By Rebecca Bulnes
By Laurie Charles
By Chuck Strouse
By Lee Zimmerman
By Laurie Charles
By Falyn Freyman
By Hans Morgenstern
"Man, I wanna go down to WJLB and tell them to take my record off the air," he says sharply. "It makes me mad as fuck. Everybody was so hungry in Detroit. I feel like I earned my stripes there, I won every battle I was in, and they still wouldn't play me."
Eminem isn't so much putting a new face on hip-hop as asserting that the music is no longer an exclusively "black thing," but rather a "working-class thing." While the legions of suburban mallrats who drape themselves in inner-city ghetto styles add a socioeconomic twist to the equation, for a growing number of working-class whites, rap is a universal culture transcending race. In this context, where hip-hop has replaced heavy metal as the parking lot soundtrack of choice, Eminem is more "real" than the stomach-tattooed post-gangsta rappers from the coasts.
Mathers seems almost unaware of how his white-kid-with-street-credibility success is changing the rap game. "I think I'm bringing something new to hip-hop," he offers. "My shit is somewhere out in left field. It's a breath of fresh air." Still, the fact that Mathers has rhyme skills few rappers, black or white, can match may, for now, be overshadowed by his newfound pop stardom. Underground hip-hop fans often have trouble separating Eminem the rapper from Eminem the MTV poster child, but the same mix of irreverence and talent that made him stand out in the underground rap scene is what makes him shine in the pop arena. His sudden rise to fame also serves as an update to Sun Records' Sam Phillips's famed 1954 quote in which he says that in signing Elvis Presley he'd finally found "a white man with the Negro sound and the Negro feel." You certainly can't blame a street-savvy veteran producer like Dr. Dre for wanting to replace Snoop Doggy Dogg as his featured sidekick with a kid who looks like a Backstreet Boy and can rap like the late Biggie Smalls. Critics and parents alike may balk at The Slim Shady LP's marketable mix of freestyle skills and daytime talk show shock tactics, but Eminem could care less. "Put my tape back on the rack, tell your friends it's wack, I just don't give a fuck!" is what he raps. "Anybody who takes what I'm saying seriously is a fucking idiot," is what he says.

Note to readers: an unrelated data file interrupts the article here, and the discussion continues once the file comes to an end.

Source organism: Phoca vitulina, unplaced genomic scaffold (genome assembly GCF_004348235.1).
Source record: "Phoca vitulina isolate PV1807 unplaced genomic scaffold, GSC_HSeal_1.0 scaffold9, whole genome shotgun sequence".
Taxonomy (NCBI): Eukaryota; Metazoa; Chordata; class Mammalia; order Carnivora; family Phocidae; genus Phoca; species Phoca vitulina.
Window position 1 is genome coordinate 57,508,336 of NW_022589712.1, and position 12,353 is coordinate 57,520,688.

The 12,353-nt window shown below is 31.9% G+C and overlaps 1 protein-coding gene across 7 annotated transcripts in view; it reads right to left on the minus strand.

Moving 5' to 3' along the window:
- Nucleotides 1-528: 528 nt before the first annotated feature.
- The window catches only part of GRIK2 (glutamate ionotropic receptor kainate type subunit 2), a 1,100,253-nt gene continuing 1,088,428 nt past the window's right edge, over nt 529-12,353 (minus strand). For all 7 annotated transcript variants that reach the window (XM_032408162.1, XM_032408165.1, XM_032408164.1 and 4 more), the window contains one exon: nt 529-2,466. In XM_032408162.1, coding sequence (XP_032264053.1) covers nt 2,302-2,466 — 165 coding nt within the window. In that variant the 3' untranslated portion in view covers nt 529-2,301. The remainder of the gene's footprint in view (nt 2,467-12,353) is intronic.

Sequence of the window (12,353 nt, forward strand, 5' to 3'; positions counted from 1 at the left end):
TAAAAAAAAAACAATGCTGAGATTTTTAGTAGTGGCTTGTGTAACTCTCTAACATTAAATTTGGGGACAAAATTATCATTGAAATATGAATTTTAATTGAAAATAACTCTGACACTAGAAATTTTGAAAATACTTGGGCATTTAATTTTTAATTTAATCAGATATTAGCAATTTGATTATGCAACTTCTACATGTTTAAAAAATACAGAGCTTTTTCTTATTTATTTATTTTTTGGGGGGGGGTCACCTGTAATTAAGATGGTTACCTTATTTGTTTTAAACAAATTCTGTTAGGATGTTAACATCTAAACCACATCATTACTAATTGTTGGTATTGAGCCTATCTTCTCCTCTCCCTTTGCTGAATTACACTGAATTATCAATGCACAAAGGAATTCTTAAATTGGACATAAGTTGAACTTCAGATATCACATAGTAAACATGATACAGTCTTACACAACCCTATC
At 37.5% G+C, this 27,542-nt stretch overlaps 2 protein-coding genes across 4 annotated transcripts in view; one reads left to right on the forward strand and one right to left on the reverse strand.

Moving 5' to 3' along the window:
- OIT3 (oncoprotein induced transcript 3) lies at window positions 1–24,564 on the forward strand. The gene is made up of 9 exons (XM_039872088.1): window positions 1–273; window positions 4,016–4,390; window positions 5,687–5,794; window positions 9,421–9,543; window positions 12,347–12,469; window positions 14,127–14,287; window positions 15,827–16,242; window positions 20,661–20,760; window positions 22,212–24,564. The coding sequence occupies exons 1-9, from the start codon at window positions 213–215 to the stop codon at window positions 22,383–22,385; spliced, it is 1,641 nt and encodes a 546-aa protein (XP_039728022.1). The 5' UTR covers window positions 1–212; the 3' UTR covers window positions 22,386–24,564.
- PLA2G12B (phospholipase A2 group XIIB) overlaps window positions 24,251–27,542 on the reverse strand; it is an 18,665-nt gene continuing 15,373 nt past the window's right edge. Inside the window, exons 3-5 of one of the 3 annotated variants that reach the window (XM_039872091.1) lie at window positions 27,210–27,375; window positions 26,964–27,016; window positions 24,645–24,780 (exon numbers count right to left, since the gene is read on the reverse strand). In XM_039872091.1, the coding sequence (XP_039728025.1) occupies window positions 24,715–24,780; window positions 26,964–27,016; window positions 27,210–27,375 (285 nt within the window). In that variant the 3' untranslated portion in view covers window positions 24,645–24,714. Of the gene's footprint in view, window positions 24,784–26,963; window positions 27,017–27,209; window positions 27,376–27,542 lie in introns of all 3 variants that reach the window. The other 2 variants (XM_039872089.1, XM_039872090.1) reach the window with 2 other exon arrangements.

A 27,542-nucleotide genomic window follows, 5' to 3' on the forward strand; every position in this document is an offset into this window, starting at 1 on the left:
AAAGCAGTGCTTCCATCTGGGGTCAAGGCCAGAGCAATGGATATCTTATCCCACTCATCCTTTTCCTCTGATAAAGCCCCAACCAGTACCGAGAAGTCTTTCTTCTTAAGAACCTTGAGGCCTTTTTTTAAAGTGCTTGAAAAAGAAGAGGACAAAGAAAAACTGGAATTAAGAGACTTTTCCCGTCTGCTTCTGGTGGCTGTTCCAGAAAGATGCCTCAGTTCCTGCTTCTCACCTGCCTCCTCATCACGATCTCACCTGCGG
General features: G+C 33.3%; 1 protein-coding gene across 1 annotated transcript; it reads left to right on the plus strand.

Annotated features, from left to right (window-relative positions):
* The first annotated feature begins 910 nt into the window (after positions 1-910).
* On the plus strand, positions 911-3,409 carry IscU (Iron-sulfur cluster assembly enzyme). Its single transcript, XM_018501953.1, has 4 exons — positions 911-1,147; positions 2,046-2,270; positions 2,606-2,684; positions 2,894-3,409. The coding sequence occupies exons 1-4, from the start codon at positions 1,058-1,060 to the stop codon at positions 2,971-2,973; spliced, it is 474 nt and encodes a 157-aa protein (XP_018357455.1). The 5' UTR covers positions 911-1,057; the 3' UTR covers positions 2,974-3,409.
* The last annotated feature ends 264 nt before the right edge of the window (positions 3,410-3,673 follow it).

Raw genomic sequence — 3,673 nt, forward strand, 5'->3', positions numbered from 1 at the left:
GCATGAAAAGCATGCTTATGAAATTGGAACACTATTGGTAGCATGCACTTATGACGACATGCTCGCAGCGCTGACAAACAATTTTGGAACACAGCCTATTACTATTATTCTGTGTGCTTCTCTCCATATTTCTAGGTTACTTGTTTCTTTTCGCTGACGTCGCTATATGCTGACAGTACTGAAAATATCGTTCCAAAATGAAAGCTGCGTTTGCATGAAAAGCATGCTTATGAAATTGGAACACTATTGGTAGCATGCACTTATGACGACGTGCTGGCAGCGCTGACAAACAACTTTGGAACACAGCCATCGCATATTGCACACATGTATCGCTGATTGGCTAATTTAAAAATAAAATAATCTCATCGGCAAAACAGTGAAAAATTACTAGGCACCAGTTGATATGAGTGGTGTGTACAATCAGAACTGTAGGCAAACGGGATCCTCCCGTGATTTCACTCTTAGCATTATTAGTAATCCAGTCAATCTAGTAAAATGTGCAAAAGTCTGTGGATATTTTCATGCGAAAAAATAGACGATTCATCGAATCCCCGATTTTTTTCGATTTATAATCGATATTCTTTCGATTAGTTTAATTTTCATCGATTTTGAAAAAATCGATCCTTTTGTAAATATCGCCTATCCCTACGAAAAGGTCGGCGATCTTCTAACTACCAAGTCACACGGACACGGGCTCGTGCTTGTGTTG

Adds his manager Paul Rosenberg: "There's nothing you can say about Em that he hasn't already said about himself."
"I'm hearing all this stuff off the Internet now, that all the underground kids are talking shit about me. I knew it would happen," Eminem says confidently. "And I'm not gonna pay attention. No, I don't wanna work some shit-paying job for the rest of my life. Fuck these kids, because any one of them would be doing the same thing if they were in my shoes.